I read Suzanne Collins’ Hunger Games over the summer and I knew with all certainty, before I finished the first sentence, that Katniss, the story’s protagonist, [spoiler alert!] would still be standing by the time I reached the last page. While I know it was a popular read, I was not a huge fan of the book. It was okay, I did finish it and found it entertaining enough, however, it isn’t something I would necessarily want to recommend to anyone. I thought there were two major plot twists that were highly contrived cheap tricks employed to further advance the story in a very manipulative way—but I digress. Back to the my point: I knew that the protagonist would survive her ordeal within the first several words. How did I know? See if you can figure out the “tell.” Here’s the first sentence:
“When I wake up, the other side of the bed is cold.
Did you see the clue? It was the second word. The book is written in first person—from the point of view of the main character. There is nothing wrong with writing in first person narrative, but if you want to keep the reader wondering if the main character is going to survive a man-against-man, fight-to-the-death, last-person-standing-wins ordeal, then maybe the first person point of view is the wrong choice. If Katniss were to be eliminated halfway through the novel there would be no one to relate the rest of the story. Another big clue was that Hunger Games is book one of a trilogy.
To be fair, it probably isn’t important that we know that Katniss will survive but rather how she overcomes her obstacles. A benefit of the first person point of view is that it limits the content to what the narrator experiences directly through thoughts or the five senses. If he or she can’t see it, feel it, hear it, smell it, taste it, say it or think it, then it shouldn’t be in the story. If the protagonist notes that his own face “glowed red with embarrassment,” that would be a violation of first person point of view unless the protagonist was gazing in a mirror. One usually can’t see their own face to know that it was turning red. You could however say something like, “I could feel the heat of a full blush as the blood rose in my face.”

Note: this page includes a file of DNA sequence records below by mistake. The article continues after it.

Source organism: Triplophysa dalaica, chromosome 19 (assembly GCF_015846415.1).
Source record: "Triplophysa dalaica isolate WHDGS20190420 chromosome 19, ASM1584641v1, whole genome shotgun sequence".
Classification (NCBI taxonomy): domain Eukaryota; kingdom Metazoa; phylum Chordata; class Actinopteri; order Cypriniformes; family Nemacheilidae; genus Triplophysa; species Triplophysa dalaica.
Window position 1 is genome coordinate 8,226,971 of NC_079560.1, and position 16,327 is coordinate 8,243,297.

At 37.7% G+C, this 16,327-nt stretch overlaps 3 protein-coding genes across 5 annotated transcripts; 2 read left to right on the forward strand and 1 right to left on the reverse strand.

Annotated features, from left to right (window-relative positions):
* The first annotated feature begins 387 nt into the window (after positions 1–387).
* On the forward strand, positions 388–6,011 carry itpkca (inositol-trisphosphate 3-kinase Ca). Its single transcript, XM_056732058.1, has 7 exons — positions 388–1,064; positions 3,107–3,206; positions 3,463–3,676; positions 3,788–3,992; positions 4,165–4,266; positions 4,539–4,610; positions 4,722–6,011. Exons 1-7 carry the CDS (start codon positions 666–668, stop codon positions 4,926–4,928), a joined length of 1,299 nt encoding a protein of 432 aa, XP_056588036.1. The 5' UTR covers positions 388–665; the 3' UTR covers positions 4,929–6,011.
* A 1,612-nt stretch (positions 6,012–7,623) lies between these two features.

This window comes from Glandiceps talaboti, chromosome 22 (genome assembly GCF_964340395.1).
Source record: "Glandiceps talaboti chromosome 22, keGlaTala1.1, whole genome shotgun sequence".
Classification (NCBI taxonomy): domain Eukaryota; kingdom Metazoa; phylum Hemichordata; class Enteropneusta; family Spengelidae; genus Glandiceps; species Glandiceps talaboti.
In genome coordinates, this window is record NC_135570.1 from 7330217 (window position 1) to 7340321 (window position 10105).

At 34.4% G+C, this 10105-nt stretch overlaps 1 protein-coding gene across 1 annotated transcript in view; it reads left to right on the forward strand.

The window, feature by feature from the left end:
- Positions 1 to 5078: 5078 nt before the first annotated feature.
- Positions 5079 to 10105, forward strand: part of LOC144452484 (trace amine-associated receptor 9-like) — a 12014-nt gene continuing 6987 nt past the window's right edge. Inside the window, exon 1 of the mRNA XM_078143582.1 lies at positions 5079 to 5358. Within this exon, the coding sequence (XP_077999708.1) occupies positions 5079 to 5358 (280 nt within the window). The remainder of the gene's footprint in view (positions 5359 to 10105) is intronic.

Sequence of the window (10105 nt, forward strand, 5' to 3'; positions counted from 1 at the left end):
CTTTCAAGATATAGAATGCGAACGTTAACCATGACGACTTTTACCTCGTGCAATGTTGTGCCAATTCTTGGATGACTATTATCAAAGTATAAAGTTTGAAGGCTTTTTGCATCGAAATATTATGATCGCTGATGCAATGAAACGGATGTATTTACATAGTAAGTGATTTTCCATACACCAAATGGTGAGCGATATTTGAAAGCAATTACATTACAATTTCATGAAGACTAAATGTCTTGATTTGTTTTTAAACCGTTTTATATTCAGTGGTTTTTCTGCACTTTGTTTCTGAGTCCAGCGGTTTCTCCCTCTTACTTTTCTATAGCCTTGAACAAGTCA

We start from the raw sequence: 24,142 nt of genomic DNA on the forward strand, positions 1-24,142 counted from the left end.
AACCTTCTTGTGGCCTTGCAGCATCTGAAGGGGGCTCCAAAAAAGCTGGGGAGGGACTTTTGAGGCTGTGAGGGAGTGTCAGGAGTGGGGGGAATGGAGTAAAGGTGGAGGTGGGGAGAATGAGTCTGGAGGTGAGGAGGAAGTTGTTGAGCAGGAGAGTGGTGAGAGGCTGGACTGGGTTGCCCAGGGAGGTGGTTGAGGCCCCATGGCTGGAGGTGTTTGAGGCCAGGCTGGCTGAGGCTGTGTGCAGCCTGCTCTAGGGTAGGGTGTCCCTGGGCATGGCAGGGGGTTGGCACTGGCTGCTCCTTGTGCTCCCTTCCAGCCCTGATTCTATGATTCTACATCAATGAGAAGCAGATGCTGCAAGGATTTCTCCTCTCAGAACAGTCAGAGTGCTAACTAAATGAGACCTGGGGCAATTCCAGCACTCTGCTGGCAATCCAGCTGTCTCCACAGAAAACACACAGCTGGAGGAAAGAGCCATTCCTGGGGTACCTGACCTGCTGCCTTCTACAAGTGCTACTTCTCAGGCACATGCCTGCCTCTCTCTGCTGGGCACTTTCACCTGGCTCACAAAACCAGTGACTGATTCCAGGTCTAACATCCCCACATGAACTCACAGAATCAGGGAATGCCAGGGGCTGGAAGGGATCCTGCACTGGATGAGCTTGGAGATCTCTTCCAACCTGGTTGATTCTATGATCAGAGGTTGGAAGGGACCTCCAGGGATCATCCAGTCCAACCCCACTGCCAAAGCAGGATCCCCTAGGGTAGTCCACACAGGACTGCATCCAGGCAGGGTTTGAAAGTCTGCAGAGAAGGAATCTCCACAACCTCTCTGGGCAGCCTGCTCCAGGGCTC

In the case of Hunger Games, I can see how taking advantage of the first person point of view might heighten suspense by not allowing the reader to be privy to the plans and actions of her opponents. A good number of detective novels are written in first person so that the reader is only allowed to know what the detective knows and therefore has the opportunity to solve the mystery along with the narrator based on the same information. A murder mystery might also be written from the killer’s point of view allowing the reader to observe the detective and know when he’s getting close or heading down a wrong path.
The limiting effect that a writer uses to their advantage can also be a drawback as first person also limits the scope of the story. Everything is filtered through the narrator. There is no “Meanwhile across town…” with first person. The first person narrator can’t be in two places at once nor can he or she get inside the heads of fellow characters.
I think first person point of view is difficult to employ successfully and I also think that an author should have a valid reason to use it. There is probably good reason why most stories are related in third person or omniscient point of view. I tried my hand at first person and eventually abandoned my attempt. It was an interesting exercise but not a successful one. Give it a try yourself but pay close attention to the parameters and constraints of first person. Other authors have been successful with it. Who knows, you might be the next Harper Lee (To Kill a Mockingbird) or J.D. Salinger (Catcher in the Rye).